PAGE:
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Plate Tectonics: An Insider's History Of The Modern Theory Of The Earth Paperback


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Plate Tectonics: An Insider's History Of The Modern Theory Of The Earth + The Rejection of Continental Drift: Theory and Method in American Earth Science
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Product Details

  • Paperback: 448 pages
  • Publisher: Westview Press (February 4, 2003)
  • Language: English
  • ISBN-10: 0813341329
  • ISBN-13: 978-0813341323
  • Product Dimensions: 9.1 x 6 x 1 inches
  • Shipping Weight: 1.2 pounds (View shipping rates and policies)
  • Average Customer Review: 4.9 out of 5 stars  See all reviews (8 customer reviews)
  • Amazon Best Sellers Rank: #313,140 in Books (See Top 100 in Books)

Editorial Reviews

Amazon.com Review

Widely dismissed as crank science in earlier generations, the theory of plate tectonics--which explains the movement of continents in geological time, as well as the formation of the earth's major features--is now largely accepted as fact within the scientific community.

Drawing on the memories of major theoreticians in the field, scientist and historian Naomi Oreskes offers a vivid history of just how that transformation occurred. She describes the early quest on the part of James Dana, Alfred Wegner, J. H. Hodgson, and other scientists to account for the mechanics of earthquakes and certain puzzling features of geomorphology, a quest widened and strengthened by the work of deep-ocean explorers who were able, beginning in the 1960s, to study tectonics at work far below the surface of the world's waters. Such advances, as pioneer Peter Molnar and others explain, did not immediately change the way geologists went about their work, but they quickly went on to revolutionize science--and then, as such things do, to become orthodox.

A useful reference for students of geology and the history of science, this book is also easily accessible to nonspecialists. --Gregory McNamee --This text refers to an out of print or unavailable edition of this title.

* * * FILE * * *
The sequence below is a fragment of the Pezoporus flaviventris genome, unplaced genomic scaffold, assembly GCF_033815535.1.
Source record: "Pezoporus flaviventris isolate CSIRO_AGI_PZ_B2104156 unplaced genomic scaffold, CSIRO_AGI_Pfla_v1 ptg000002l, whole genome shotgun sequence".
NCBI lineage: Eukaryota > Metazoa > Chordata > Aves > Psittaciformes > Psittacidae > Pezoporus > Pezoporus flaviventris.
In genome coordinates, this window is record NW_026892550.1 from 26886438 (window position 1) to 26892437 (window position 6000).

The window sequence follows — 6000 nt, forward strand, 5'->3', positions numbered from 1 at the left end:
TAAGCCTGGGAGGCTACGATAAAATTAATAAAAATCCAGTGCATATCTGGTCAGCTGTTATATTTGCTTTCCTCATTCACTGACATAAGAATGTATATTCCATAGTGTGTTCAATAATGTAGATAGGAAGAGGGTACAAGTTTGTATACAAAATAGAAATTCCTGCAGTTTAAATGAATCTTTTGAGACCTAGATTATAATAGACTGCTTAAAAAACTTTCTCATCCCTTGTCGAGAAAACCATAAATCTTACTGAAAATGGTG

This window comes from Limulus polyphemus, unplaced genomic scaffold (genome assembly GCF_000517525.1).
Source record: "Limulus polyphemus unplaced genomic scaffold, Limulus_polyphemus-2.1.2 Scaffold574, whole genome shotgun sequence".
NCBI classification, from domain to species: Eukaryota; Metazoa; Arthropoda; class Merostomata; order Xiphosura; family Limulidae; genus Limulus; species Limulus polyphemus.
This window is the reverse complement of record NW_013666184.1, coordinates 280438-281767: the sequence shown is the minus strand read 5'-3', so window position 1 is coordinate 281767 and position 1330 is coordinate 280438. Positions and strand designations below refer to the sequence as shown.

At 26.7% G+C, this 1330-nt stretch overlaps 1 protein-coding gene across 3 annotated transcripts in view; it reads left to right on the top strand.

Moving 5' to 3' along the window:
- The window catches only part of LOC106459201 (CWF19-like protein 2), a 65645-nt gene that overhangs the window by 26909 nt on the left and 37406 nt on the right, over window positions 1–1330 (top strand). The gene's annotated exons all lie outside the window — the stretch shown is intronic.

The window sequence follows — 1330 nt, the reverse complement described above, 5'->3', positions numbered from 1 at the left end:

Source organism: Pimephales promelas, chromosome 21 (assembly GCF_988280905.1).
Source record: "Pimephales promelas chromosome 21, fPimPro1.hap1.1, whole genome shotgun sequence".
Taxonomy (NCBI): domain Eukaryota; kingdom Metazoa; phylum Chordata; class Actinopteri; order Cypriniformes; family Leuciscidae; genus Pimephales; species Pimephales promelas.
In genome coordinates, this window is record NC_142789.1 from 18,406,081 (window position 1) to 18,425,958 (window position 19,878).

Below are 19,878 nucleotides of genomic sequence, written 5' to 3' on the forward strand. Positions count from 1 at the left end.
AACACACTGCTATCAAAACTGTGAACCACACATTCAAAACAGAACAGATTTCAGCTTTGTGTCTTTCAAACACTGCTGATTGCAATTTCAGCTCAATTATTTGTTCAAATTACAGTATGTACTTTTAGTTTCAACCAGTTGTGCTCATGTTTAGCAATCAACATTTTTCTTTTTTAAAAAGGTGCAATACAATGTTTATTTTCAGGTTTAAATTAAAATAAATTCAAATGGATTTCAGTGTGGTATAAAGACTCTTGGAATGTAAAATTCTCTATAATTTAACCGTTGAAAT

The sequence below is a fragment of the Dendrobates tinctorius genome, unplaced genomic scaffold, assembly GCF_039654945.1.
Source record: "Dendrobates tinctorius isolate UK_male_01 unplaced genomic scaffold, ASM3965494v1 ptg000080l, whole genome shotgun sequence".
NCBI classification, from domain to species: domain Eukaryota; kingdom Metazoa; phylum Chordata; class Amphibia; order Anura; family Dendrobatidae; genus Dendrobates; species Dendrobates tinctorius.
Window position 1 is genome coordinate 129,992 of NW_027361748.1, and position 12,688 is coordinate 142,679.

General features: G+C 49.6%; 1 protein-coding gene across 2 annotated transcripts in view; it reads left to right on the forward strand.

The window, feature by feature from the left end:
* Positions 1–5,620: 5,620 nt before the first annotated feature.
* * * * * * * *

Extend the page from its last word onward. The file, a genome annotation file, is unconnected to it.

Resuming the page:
From Publishers Weekly

Readers who went to school before the late 1960s will probably remember that their science teachers couldn't explain why South America and Africa seemed to fit together like pieces in a jigsaw puzzle. It was not until 1968 that the theory of plate tectonics was formulated and quickly accepted by scientists around the world. This collection of 18 essays is written by the researchers (such as Frederick J. Vine and Lawrence Morley) who made the discoveries that established the phenomenon of plate tectonics. While the idea of "continental drift" had been proposed as early as 1596 and reappeared at various times throughout history, scientists had always rejected it. Then in the late 1950s and '60s, geologists discovered great rifts in the undersea mountain ranges that girdle the ocean, as well as regular patterns of alternating magnetic polarities in the ocean floor. These and other findings confirmed continental drift and explained the existence of volcanic islands and even earthquakes en masse. Readers with little or no background in geology will be able to follow these well-written and generally jargon-free personal accounts, but the book will appeal most to hard-core science buffs and budding geophysicists.

Copyright 2002 Cahners Business Information, Inc.

--This text refers to an out of print or unavailable edition of this title.

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Customer Reviews

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Dr. Oreskes deserves the highest praise for this.
E. N. Anderson
This book takes us on a journey in history giving us a historical background of continental drift to plate tectonics.
Joe Zika
The book is engaging to read and is understandable to an audience at the level of Scientific American.
William B. F. Ryan

Most Helpful Customer Reviews

57 of 57 people found the following review helpful By William B. F. Ryan on January 9, 2002
Format: Hardcover
This is a highly informative account of both the ideas that led to the development of Plate Tectonic theory and the concepts of how the earth works. The book is engaging to read and is understandable to an audience at the level of Scientific American. I am using it as a required text in my course at Columbia University titled "Plate-tectonic theory and its geological corollaries". For those fascinated in how the human mind puts observations together to build ideas and then test them, this book is first rate. Each chapter is crafted by a different researcher describing his or her contribution to the over all theory. The reader encounters brilliant and original ideas discarded by peer review, scientists peeping over each other's shoulder, the rush to the goal line to publish first, competition for access to key data sets, a last minute conversion from the static earth perspective, and the thrill of exploration at sea. The authors presents a wonderful history in Chapter 1 of the intellectual passage from the first inkling of continental drift in the 16th century to the breakthrough in 1966-1968 of the full-blown theory of rigid lithosphere paving stones and narrow plate boundaries.